Fed up with their arrogance and obstinancy, U of T president Meric Gertler requested an injunction from the Ontario Supreme Court of Justice to clear the encampment on school property. Protesters speciously claimed that it would infringe on their right of free expression and undermine the principle that universities are forums for protest and debate.

Meric Gertler

Justice Markus Koehnen begged to differ, ordering the protesters to vacate the encampment by 6 p.m. on July 2. He ruled that the university, the proprietor of the property, “gets to decide” what happens on it.

The injunction permits demonstrations on campus, but forbids protesters from camping, building structures, blocking entrances and protesting on campus from 11 p.m. to 7 a.m. “As a result, the injunction does not limit the freedom of expression that the law provides,” he wrote.

Gertler, in a statement, said that the court order “prevents any group from asserting control of a shared space … in order to promote a particular view and deprive others of the freedom to express opposing viewpoints.” He added that the university “welcomes vigorous debate and protest.”

Pro-Israel students and advocates argued that the encampment created a divisive and hostile environment, but the judge concluded that it was generally peaceful and noted that the university had not presented a convincing case that it encouraged violence and engendered antisemitism.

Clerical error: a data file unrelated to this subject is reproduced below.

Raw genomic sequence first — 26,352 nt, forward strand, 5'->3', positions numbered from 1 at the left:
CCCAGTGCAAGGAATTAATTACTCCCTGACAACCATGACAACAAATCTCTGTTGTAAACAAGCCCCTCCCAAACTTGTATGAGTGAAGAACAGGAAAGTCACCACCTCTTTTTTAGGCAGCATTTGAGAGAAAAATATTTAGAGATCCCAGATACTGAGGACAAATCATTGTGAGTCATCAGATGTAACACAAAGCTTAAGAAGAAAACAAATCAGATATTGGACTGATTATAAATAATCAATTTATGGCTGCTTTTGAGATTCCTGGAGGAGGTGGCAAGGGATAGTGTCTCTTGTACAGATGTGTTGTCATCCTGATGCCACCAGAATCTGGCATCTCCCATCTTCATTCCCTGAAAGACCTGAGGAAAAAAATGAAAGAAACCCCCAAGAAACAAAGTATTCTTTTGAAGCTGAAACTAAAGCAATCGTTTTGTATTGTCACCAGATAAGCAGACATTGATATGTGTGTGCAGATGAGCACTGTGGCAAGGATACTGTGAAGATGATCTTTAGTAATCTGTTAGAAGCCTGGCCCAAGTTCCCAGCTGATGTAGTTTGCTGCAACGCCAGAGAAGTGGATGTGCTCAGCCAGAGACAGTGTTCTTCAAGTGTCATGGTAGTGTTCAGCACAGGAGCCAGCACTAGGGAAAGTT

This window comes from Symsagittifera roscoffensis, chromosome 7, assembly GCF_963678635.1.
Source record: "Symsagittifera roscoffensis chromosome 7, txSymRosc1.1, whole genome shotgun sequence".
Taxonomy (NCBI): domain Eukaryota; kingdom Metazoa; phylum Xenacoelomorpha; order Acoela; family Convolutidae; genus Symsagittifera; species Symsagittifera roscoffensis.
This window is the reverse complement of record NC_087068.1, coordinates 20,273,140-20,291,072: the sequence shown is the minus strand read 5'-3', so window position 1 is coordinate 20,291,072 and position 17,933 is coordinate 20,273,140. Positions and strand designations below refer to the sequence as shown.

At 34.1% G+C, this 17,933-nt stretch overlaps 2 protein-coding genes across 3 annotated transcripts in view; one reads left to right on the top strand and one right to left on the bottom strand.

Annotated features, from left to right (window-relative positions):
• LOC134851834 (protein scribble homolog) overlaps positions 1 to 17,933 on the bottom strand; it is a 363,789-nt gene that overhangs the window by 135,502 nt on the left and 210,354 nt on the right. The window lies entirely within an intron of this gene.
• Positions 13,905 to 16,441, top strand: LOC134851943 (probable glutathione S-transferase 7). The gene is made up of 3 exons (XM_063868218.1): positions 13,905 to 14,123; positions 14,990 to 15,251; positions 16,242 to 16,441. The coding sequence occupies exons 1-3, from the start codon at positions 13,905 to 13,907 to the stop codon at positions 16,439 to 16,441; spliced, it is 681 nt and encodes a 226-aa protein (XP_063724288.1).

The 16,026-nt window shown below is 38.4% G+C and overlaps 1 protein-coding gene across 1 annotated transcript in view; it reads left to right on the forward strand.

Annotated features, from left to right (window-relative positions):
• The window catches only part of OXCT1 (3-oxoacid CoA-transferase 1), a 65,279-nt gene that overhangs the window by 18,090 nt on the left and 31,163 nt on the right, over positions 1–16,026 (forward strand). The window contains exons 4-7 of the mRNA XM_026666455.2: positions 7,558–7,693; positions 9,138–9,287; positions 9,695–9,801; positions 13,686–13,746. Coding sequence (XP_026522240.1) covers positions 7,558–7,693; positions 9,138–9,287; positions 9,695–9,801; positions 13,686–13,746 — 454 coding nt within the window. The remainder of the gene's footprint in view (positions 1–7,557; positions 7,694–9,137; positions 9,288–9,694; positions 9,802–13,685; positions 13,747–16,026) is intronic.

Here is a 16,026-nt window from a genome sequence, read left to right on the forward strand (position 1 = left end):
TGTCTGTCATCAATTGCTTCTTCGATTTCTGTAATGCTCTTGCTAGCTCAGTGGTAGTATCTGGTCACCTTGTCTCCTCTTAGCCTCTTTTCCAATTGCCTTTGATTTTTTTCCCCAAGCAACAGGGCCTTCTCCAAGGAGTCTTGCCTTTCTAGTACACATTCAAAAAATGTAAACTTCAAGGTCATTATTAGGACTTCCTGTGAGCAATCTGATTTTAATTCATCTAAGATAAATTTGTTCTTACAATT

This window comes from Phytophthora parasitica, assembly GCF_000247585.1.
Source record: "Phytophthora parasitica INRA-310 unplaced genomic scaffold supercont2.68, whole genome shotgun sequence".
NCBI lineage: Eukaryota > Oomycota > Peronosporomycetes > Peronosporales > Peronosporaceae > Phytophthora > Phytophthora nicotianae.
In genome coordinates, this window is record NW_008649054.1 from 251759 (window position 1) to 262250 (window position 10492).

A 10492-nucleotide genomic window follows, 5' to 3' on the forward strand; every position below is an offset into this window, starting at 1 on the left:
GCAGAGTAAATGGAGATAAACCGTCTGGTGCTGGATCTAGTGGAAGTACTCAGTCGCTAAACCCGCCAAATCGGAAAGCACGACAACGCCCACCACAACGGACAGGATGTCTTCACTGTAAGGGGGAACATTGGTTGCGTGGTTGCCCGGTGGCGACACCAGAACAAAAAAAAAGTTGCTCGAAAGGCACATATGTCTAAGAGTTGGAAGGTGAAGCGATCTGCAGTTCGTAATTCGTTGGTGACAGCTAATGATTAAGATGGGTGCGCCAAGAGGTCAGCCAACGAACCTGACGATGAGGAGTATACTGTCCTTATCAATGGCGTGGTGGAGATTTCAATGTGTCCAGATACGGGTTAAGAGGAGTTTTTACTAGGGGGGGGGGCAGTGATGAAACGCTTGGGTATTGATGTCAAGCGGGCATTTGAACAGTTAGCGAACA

With the July 2 deadline just hours away, Mohammad Yassin, an encampment organizer, said the protesters left to avoid police violence. The Toronto Police Service had announced it would enforce the injunction.

“We refuse to give the Toronto Police Service any opportunity to brutalize us,” said Yassin. “We are leaving on our own terms to protect our community from the violence the University of Toronto is clearly eager to unleash upon us.”

Sara Rasikh, a U of T graduate student and one of the protesters, sounded an equally defiant note.

“We are just getting started. This encampment is one of many tactics. The status quo of impunity can no longer stand. We demand action, not lip service. And as we’ve said from the very beginning, we demand commitments, not committees.”

She claimed that U of T investments in Israel serve Israel at the expense of Palestinians. “As a student at this university, I refuse to stand idly by as I watch my tuition money be invested into bombs and murder,” she said. “Make no mistake, we are not leaving this fight. We are evolving. Our campaign continues stronger. We have built relations at this encampment with people across social movements. These are the relations that will help us achieve our demands. Our achievements are undeniable. We forced the U of T to come to the table and negotiate around Palestine for the first time in its history.”

She has a point.

The protesters have plainly succeeded in publicizing the Palestinian case not only in Toronto, but in the rest of Canada as well.

Yet they clearly violated private property laws by building an encampment on the grounds of the university. And they created an intimidating ambience that made some Jewish students feel unsafe.

But in the end, they managed to promote a political cause that is rapidly finding acceptance in North America.

The almost empty site of the Palestinian encampment hours before it was to be fully evacuated